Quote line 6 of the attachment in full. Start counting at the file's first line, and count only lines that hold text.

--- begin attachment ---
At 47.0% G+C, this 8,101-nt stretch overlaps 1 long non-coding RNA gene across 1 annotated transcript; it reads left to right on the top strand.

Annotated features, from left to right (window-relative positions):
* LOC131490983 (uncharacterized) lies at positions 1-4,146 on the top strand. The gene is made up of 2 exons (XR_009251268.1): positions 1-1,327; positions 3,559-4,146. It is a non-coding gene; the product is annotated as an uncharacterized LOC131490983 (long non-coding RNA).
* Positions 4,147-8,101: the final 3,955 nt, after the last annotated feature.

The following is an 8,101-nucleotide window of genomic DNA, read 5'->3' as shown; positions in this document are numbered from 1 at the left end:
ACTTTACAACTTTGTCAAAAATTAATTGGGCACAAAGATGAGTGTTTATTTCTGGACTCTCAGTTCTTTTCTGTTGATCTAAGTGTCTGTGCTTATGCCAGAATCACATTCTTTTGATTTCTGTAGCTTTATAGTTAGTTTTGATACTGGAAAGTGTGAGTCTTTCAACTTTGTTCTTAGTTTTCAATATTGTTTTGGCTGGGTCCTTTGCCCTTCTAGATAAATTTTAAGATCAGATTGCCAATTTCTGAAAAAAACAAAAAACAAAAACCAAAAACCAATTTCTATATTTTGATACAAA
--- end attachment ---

ACTTTACAACTTTGTCAAAAATTAATTGGGCACAAAGATGAGTGTTTATTTCTGGACTCTCAGTTCTTTTCTGTTGATCTAAGTGTCTGTGCTTATGCCAGAATCACATTCTTTTGATTTCTGTAGCTTTATAGTTAGTTTTGATACTGGAAAGTGTGAGTCTTTCAACTTTGTTCTTAGTTTTCAATATTGTTTTGGCTGGGTCCTTTGCCCTTCTAGATAAATTTTAAGATCAGATTGCCAATTTCTGAAAAAAACAAAAAACAAAAACCAAAAACCAATTTCTATATTTTGATACAAA